Paper published in Revue Quetelet

Daniel Courgeau, Jakub Bijak, Robert Franck and myself have just had a paper published in Revue Quetelet entitled Are the four Baconian idols still alive in demography?  The full PDF of the paper is available for free at the link.

I very much enjoyed contributing to this paper; as a relative newcomer to the field of demography, it is not often that one gets to pontificate on the past and future of a 450-year-old discipline with much more senior researchers.  Abstract follows, in French and English:

Résumé
Cet article examine les quatre sortes d’idoles qui selon le Novum Organon de Bacon (1620) affectent l’esprit humain. Il s’agit des idoles de la Tribu – qui résultent de la croyance «que le sens humain est la mesure des choses» ; des idoles de la caverne – qui sont propres à chacun de nous ; des idoles du forum – «qui prennent naissance dans le commerce et la communauté des hommes», et des idoles du théâtre – «introduites dans l’esprit par les divers systèmes des philosophes et les mauvaises méthodes de démonstration». Nous examinons si ces idoles sont toujours présentes dans les sciences sociales contemporaines, et examinons plusieurs exemples affectant la démographie – la génétique du comportement, la théorie postmoderne, l’héréditarisme et l’herméneutique moderne. L’analyse de ces exemples suggère fortement que la démographie doit rester fidèle à la méthode scientifique lorsqu’elle recourt à de nouvelles approches et inspirations.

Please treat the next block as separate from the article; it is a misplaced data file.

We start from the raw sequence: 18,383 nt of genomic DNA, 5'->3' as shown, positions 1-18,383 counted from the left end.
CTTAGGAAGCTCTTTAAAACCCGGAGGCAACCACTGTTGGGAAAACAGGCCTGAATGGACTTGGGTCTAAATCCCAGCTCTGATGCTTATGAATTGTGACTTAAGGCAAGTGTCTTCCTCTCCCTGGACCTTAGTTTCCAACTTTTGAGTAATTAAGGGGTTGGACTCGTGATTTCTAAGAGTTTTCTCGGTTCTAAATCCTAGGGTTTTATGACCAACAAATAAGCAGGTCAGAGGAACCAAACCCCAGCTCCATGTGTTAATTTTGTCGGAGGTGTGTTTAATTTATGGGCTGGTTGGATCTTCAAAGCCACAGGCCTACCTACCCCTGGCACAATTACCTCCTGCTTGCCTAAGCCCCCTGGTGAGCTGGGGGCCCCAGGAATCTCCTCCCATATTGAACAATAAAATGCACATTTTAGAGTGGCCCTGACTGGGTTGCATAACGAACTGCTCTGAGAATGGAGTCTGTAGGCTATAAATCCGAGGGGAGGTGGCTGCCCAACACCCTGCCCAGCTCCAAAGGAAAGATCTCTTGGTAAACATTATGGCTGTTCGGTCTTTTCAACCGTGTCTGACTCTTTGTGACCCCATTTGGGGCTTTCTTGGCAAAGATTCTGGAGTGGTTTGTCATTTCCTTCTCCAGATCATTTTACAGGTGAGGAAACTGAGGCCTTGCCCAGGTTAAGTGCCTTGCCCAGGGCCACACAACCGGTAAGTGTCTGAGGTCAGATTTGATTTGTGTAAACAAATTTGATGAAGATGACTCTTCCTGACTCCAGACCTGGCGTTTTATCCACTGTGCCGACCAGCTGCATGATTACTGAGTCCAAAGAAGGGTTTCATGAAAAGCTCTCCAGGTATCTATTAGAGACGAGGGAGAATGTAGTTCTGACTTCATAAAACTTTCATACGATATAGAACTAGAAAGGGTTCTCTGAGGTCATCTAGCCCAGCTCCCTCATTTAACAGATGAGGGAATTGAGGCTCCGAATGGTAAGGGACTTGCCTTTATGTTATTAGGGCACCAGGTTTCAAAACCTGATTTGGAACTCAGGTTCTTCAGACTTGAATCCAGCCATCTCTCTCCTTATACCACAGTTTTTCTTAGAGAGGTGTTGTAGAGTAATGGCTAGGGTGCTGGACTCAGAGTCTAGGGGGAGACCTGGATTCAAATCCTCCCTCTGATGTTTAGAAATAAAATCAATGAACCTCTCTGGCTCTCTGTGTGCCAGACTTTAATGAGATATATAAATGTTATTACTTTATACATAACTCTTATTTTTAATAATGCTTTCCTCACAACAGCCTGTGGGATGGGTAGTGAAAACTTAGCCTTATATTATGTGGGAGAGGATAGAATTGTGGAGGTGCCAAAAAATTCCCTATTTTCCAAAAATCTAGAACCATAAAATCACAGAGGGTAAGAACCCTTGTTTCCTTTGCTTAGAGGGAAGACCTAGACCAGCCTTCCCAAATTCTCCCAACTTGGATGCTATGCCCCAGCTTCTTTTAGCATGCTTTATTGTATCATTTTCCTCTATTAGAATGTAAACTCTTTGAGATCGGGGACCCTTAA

Summary
In this paper, we examine the four Idols that beset human minds according to Francis Bacon’s Novum Organum (1620). These are: Idols of the Tribe – false assertions resulting from the belief that «the sense of man is the measure of things»; Idols of the Cave – peculiar to the individual people; Idols of the Market Place – resulting from «the intercourse and association of men with each other», and Idols of the Theatre – stemming from «dogmas of philosophies and… wrong laws of demonstration». We aim to see if these Idols are still alive in contemporary population sciences, and look at several examples from the fringes of demography – behaviour genetics, postmodern theory, hereditarianism, and modern hermeneutics. The analysis of these examples strongly suggests that demography needs to remain faithful to the scientific method whilst looking for new insights and inspirations.

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